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LING 8580

Seminar in Computational Linguistics
Credit Hours:
3 (Repeatable for up to 9 hours of credit maximum)

Special topics and current issues in computational linguistics. Offered fall and spring semester every even-numbered year.

This year the Computational Linguistics Seminar will focus on a topic that cuts across many different ways of studying natural language: the (apparent?) conflict between Functionalist and Formalist explanation. To a first approximation, Functionalist explanations appeal to factors outside the language system itself, for instance to the use value that an utterance has for communication. By contrast Formalists strive to explain the facts of natural language by appeal to a self-contained, deductive system “formulated in a vocabulary of nonsemantic structural primitives” (Newmeyer). These two kinds of explanation continue to enjoy popularity across diverse subfields of modern linguistics; it is therefore important that professionals in the field learn to grapple with both of them.

Seminar participants engage with Functionalism and Formalism through reading and discussion. We examine particular phenomena, for instance in language typology among other areas, from both Formalist and Functionalist perspectives. Towards the end of the semester, students write a final paper on a topic that is mutually acceptable to instructor and student.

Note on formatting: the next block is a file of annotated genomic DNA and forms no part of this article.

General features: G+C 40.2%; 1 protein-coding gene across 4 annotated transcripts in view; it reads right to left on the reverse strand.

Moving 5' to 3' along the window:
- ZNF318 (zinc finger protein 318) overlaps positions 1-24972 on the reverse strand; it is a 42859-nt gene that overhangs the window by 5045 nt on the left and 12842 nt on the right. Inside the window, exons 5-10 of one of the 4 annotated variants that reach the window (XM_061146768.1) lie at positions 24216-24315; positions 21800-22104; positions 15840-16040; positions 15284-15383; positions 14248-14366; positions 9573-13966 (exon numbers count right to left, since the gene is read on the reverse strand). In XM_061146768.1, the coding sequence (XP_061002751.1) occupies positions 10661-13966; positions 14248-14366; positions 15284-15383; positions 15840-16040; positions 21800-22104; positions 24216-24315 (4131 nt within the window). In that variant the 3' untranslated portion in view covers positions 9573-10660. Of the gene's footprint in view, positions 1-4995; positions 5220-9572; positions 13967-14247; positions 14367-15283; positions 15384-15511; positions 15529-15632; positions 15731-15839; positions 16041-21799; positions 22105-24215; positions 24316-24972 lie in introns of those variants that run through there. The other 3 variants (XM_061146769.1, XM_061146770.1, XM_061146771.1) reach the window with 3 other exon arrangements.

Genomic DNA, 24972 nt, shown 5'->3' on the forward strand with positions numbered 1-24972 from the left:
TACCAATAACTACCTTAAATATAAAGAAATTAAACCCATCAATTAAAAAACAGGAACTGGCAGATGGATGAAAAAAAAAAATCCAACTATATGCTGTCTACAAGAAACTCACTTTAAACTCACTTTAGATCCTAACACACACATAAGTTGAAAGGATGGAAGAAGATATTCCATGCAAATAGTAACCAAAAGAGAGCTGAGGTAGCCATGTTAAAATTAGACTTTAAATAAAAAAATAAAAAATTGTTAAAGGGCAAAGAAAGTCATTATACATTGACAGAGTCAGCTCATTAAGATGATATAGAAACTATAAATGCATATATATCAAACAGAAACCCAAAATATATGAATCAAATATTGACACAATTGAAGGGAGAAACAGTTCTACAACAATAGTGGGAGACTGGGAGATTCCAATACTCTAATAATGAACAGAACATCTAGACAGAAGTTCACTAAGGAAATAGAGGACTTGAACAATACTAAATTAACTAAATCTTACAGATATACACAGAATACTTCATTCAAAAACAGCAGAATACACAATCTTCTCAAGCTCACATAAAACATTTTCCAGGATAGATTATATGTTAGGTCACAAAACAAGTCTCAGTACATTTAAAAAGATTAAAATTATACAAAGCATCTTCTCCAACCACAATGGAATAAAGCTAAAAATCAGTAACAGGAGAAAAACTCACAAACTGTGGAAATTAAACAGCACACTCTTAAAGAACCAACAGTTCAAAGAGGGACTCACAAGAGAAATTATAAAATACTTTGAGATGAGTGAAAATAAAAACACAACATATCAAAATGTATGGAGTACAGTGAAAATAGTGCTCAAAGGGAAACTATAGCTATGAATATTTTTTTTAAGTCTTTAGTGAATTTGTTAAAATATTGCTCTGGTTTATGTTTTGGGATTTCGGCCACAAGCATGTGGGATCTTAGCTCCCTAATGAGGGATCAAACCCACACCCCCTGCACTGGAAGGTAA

Unlike in previous years, the Spring 2024 Seminar will not require any background in computational linguistics. However it will assess Large Language Models, such as ChatGPT, as potential models of Functionalist linguistic theory. The view of such systems as models of Functionalist theory gains plausibility, if we reduce the notion of usage in a particular speech community to attestation in a (textual) corpus. Via this connection, the Seminar provides a natural follow-up to Fall 2023 Text and Corpus Analysis class.

DIAGRAM from Functionalism in Linguistics, edited by René Dirven and Vilém Fried. John Benjamins 1987.



  • Christopher S. Butler. 2005. Functional approaches to language. In The Dynamics of Language Use: Functional and Contrasting Perspectives edited by Christopher S. Butler, María de los Ángeles Gómez-González and Susana M. Doval-Suárez.
  • John A. Hawkins. 2014. Cross-linguistic Variation and Efficiency. Oxford University Press.
  • Natalia Levshina. 2022. Communicative Efficiency: language structure and use. Cambridge University Press.
  • Frederick Newmeyer. 2017. Formal and Functional Explanation. Chapter 7 in the Oxford Handbook of Universal Grammar edited by Ian Roberts. 
  • Michelle Sheehan, Theresa Biberauer, Ian Roberts and Anders Holmberg. 2017. The Final-Over-Final Condition: a syntactic universal. MIT Press
  • Margaret Thomas. 2020. Formalism and Functionalism in Linguistics. Routledge.
Permission of department
Semester Offered:

Instructors of this Course

Arch Professor in World Languages and Cultures

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